- Dot-and-fleck retinopathy refers to abnormal retinal coloration. It does not cause visual difficulties, but it can aid in diagnosing Alport syndrome.
- A macular hole is caused by thinning or a break in the macula. The macula is a region of the retina that helps sharpen and detail center vision. A macular hole causes the central vision to be clouded or distorted.
- Swelling around the eyes.
- Other symptoms and abnormalities
- Aortic dissection (rare)
- Leiomyomas (which are the tumors of smooth muscle affecting the esophagus and female genital tract) may occur rarely
- Swelling overall (including ankle, feet, and legs)
- Symptoms of either heart failure or kidney failure can be present or develop in people with Alport syndrome
- Pain in the chest
- Nausea that persists all-day
- Extreme fatigue
- Shortness of breath
- Weakened bones
- In some people, there may be no symptoms at all
People with Alport syndrome can develop the end-stage renal disease between adolescence and the age of 40 years.
What are the treatment options for people with Alport syndrome?
Alport syndrome currently has no particular treatment option. Treatment strategies for Alport syndrome involve monitoring and controlling the disease's severity and treating the symptoms.
- Blood pressure must be monitored and controlled in people with Alport syndrome.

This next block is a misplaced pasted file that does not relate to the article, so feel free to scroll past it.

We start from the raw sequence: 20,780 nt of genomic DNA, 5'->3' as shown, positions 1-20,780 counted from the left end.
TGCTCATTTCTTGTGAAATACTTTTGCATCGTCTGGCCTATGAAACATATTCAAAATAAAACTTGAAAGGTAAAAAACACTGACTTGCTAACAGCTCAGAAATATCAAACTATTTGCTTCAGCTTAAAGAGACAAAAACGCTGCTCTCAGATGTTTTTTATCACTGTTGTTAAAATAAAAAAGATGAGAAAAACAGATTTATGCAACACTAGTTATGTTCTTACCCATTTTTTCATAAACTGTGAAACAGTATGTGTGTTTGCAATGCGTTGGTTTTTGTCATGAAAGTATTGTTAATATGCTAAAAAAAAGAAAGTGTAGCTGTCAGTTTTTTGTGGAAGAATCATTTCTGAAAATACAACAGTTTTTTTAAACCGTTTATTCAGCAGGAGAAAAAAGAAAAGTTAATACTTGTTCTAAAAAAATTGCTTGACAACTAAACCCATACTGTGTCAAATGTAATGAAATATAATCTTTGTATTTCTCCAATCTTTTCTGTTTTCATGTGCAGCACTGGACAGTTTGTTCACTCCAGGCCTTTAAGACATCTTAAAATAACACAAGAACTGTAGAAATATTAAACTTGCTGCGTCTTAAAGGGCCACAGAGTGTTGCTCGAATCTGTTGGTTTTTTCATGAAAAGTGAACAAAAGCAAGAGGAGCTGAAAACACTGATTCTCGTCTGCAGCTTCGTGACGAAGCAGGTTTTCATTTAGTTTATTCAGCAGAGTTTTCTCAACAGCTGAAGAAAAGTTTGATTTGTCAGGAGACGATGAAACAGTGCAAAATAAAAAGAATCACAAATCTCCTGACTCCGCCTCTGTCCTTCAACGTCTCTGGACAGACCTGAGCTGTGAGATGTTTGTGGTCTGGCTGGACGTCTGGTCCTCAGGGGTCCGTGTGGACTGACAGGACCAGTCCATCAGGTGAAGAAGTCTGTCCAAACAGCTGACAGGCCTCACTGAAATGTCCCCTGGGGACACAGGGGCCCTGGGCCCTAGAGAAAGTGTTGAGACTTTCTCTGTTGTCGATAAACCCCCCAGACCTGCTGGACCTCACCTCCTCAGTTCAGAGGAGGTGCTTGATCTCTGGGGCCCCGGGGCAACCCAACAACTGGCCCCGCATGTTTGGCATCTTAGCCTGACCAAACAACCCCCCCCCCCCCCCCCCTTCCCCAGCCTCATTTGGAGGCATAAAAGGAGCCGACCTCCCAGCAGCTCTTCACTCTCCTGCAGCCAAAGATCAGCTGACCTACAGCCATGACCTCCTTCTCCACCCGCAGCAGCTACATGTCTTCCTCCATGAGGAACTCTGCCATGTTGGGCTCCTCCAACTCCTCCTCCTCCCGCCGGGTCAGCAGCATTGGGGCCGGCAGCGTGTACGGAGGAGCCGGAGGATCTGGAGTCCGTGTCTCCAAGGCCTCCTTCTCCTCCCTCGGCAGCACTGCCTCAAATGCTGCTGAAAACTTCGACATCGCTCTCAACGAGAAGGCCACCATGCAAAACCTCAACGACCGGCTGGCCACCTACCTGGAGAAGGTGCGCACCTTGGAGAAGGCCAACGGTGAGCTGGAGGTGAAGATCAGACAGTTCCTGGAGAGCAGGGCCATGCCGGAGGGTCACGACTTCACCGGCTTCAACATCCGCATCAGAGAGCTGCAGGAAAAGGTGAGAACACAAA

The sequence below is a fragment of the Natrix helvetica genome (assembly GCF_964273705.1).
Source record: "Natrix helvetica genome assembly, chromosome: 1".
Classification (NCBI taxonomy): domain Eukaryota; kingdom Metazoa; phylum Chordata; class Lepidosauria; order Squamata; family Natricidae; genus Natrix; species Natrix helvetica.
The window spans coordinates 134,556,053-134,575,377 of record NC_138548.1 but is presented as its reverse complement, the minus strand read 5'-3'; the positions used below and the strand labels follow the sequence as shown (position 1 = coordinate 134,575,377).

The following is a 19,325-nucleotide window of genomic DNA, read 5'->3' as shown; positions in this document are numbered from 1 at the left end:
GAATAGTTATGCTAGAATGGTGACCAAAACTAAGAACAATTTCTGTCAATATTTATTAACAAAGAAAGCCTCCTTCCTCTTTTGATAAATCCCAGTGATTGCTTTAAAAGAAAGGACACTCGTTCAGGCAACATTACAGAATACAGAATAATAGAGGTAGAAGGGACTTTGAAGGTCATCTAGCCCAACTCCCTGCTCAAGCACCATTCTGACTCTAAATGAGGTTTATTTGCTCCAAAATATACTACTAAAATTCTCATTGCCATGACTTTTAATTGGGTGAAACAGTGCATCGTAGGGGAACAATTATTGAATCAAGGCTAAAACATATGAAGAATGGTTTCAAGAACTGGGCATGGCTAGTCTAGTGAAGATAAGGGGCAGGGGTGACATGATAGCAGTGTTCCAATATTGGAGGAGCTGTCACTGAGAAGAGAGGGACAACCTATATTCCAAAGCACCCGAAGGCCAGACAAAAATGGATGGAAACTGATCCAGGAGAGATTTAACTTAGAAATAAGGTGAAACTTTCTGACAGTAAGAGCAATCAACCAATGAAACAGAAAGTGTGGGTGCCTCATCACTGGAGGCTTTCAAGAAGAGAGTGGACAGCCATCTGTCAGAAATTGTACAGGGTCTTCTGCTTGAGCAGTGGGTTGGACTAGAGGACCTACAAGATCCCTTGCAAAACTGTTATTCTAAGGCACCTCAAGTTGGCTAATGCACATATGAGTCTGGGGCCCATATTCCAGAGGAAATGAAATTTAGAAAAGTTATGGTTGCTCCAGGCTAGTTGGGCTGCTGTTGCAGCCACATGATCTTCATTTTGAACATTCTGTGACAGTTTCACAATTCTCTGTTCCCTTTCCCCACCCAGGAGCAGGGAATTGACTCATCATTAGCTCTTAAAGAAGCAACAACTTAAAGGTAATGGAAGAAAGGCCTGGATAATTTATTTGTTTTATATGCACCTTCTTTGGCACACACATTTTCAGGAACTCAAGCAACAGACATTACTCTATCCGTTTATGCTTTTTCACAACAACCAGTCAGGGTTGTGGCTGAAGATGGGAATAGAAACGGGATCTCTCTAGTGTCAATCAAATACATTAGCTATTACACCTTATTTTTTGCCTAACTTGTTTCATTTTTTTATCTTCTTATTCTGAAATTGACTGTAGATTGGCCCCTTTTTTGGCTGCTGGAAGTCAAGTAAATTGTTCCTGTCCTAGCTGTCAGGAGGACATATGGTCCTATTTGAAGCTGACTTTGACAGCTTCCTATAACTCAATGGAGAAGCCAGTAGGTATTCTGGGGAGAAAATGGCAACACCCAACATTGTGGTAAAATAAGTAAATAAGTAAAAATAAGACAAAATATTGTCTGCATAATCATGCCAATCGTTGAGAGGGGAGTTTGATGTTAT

- Angiotensin-converting enzyme (ACE) inhibitors and angiotensin receptor blockers effectively delay disease progression and control hypertension.
- Chronic kidney diseases
- The incidence of hematuria and proteinuria in people with Alport syndrome will eventually lead to chronic kidney disease (CKD).
- ACE medications decrease proteinuria and the development of renal disease. They should be considered in individuals with Alport syndrome (especially youngsters) who have proteinuria with or without hypertension.
- Proteinuria has been demonstrated to be considerably reduced when ACE inhibitors are used with spironolactone.
- For individuals with considerable protein leaks into their urine, ACE inhibitor medication or equivalent options should now be the standard treatment protocol. When taken over a long period, this might have a significant effect on when dialysis/transplantation is required. It can sometimes mean the difference between needing it and not needing it
- Kidney disease must also be controlled or treated with fluid restriction, dietary changes, and other interventions.
- Dialysis or a kidney transplant will be required if CKD progresses to end-stage renal disease.
- Eye and hearing defects
- Although eye impairments may require surgery, hearing difficulties must be handled via the development of new skills, such as lip reading, sign language, and the use of hearing aids.
- Hearing aids are highly required during the adolescent or young adult years to cope with hearing loss.
- In addition, ear protection equipment should be used in noisy or loud environments.
- Genetic counseling
- People with Alport syndrome should be given genetic counseling on how the condition is passed down to their children.
- Education regarding the disease and counseling can both be helpful.
- Clinical trials
- Alport syndrome cannot be treated directly since there are no specific and authorized medicines for it. However, clinical trials are presently underway, so an approved treatment may be available shortly.
- Gene therapy has been widely explored. Gene therapy may one day be able to treat Alport syndrome by replacing the COL4A5 gene. But getting it to the podocytes in the glomerulus, which ordinarily make type IV collagen in the glomerular basement membrane, is challenging.